By Carol Falck, DVM
Where do you purchase your pet food? If you are like the majority of people, you probably buy pet food at the grocery store or pet store.
Is there really any difference between brands? Which is the best food?
We will break pet foods down into the following broad categories:
- Over the counter Diets (most grocery store brands)
- Premium Diets (some pet store brands, some veterinary hospital brands)
- Home Cooked Diets (made by you)
- Raw Food Diets (Specialty pet food stores)
Over the Counter Pet Food Diets
As a general rule, higher-quality pet foods cost more. Over-the-counter diets (e.g. generic brands, grocery store brands) contain a lot of cereal, which has low nutrient value contributing to more stool. The protein can be of poor quality, possibly containing beaks, feet, and feathers. Synthetic preservatives like BHA, BHT, and ethoxyquin are frequently used as well as artificial coloring and flavoring.
Premium Pet Food Diets
E.g Prescription Veterinary Diets. Some pet store brands tend to use higher quality ingredients so pets eat less food, absorb more nutrients and create less stool. Some, especially newer brands, have organic ingredients, which contain no synthetic pesticides or herbicides and help conserve environmental resources.
If you are currently feeding an over-the-counter brand, changing to a premium diet can make a big difference in your pet’s overall appearance and energy level. Look for increased brightness of the eyes, increased energy level, improved coat quality, and lower stool volume.
The easiest way to determine the quality of pet food is to ignore the packaging and read the ingredient label. Look for high-quality sources of protein, e.g. whole chicken or lamb versus by-products. Look for limited amounts of carbohydrates, especially in cat food. Look for organic ingredients. Look for preservatives (e.g. Vitamins C, E).
Home Cooked Pet Food Diets
Home-cooked diets are an ideal way to meet your pet’s specific nutritional needs with quality, fresh ingredients. Follow a recipe that includes the right proportions of protein, carbohydrate, and fat as well as vitamins and minerals. Usually, multivitamin supplements are recommended. Ask your veterinarian to provide a recipe or find a good book.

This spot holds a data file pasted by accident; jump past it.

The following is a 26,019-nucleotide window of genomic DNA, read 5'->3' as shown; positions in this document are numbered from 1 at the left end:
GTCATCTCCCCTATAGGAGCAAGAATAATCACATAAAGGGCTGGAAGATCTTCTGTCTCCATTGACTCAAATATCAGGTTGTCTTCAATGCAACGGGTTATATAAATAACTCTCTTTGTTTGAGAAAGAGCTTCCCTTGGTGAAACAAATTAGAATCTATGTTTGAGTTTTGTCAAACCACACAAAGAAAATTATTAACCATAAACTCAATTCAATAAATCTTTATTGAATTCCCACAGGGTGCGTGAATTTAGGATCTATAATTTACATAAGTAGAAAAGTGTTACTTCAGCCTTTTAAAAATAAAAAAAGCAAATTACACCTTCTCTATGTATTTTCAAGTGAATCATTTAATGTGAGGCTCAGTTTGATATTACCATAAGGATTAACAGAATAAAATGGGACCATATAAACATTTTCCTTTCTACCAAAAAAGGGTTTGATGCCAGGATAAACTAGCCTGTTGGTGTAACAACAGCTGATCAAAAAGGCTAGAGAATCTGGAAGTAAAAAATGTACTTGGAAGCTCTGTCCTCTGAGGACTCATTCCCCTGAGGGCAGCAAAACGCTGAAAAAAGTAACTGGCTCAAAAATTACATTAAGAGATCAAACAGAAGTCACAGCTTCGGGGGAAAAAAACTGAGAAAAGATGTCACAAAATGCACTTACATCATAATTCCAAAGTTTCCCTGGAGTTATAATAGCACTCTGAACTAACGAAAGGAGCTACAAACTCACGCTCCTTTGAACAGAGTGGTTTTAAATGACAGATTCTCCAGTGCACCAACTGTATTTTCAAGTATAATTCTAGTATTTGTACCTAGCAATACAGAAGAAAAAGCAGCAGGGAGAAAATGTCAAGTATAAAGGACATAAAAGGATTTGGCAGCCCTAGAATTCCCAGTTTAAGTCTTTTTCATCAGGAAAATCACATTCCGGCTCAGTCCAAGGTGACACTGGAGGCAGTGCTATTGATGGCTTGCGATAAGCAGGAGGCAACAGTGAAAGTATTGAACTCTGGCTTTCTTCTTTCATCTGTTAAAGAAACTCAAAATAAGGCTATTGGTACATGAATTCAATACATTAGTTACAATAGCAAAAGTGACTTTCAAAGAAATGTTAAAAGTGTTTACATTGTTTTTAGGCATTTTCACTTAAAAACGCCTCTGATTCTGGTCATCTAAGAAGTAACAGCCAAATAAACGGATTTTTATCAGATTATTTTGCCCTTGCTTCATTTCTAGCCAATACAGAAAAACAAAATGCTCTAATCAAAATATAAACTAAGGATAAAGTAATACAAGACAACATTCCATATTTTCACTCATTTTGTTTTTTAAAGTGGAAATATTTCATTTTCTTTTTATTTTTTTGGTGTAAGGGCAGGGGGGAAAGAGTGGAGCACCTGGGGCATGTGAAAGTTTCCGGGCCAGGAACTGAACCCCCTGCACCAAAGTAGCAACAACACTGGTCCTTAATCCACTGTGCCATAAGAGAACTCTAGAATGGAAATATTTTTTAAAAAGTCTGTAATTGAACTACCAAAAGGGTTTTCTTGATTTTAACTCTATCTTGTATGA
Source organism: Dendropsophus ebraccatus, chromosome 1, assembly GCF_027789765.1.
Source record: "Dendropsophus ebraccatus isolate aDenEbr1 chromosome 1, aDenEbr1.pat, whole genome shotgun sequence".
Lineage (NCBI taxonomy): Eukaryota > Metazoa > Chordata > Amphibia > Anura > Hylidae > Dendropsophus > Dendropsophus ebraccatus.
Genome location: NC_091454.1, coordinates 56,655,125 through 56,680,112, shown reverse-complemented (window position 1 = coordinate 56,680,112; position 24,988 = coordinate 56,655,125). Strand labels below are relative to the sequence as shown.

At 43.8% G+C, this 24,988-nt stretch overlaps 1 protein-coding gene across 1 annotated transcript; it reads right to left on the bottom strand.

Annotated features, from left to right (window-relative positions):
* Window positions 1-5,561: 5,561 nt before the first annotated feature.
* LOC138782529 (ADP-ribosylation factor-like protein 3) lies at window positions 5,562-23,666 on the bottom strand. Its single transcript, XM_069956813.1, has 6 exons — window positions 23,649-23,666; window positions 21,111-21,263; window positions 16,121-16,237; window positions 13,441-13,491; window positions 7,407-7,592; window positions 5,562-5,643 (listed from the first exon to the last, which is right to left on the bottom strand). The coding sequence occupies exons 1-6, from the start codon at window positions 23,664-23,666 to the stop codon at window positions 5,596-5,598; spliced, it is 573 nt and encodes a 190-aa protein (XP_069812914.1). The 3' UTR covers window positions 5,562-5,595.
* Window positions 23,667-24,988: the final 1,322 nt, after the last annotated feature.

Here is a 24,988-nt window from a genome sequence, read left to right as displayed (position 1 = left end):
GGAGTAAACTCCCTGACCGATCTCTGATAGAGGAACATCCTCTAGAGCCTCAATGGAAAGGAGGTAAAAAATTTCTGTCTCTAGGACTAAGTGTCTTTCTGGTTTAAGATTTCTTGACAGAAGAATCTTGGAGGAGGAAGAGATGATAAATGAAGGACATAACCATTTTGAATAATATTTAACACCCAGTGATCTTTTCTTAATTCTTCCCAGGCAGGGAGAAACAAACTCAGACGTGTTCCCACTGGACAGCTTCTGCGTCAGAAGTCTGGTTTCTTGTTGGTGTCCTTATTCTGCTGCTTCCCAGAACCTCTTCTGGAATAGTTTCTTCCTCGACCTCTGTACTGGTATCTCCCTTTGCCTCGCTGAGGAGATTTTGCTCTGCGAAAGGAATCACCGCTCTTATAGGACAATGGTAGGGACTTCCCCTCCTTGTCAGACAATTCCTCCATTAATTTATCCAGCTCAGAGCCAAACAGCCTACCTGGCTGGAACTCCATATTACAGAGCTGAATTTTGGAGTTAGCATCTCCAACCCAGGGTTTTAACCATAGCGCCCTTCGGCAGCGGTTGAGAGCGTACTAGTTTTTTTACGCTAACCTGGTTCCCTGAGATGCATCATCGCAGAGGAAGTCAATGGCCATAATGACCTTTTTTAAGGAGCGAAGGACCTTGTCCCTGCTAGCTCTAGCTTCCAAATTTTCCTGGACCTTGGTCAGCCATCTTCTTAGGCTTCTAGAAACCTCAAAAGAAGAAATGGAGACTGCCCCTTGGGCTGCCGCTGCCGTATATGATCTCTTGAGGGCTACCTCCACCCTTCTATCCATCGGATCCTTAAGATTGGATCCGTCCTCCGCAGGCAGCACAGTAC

Raw Pet Food Diets
Raw food diets are a great way to keep your pet’s digestive system working the way nature intended. An optimized raw food pet diet can provide all of the nutritional building blocks to keep your pet healthy. When feeding a raw food diet it’s important to feed a mix of organs, flesh, and bones. Raw food diets need to be honed in to provide a complete and balanced meal every time.
As you can see there are many hidden differences in pet food diets. Choosing the diet that’s right for YOUR pet will depend on your preference, budget, availability, and time for preparation. If you are low on funds but high on time, a homecooked pet diet might be right for you. The important thing is to choose a pet diet that is as high of quality that your lifestyle can provide.
Whenever you change your pets’ diet, you should do it GRADUALLY, over at least a week. Doing so will help minimize intestinal upset, including vomiting and diarrhea. In addition, you should discuss any potential diet alterations with your veterinarian health care team. They can help you formulate a nutritional plan for your pet taking into consideration any medical issues. Holistic veterinarians can be a useful resource for providing information about natural and organic diets. See the American Holistic Veterinary Medical Association website (www.AHVMA.org) to locate a holistic veterinarian in your area.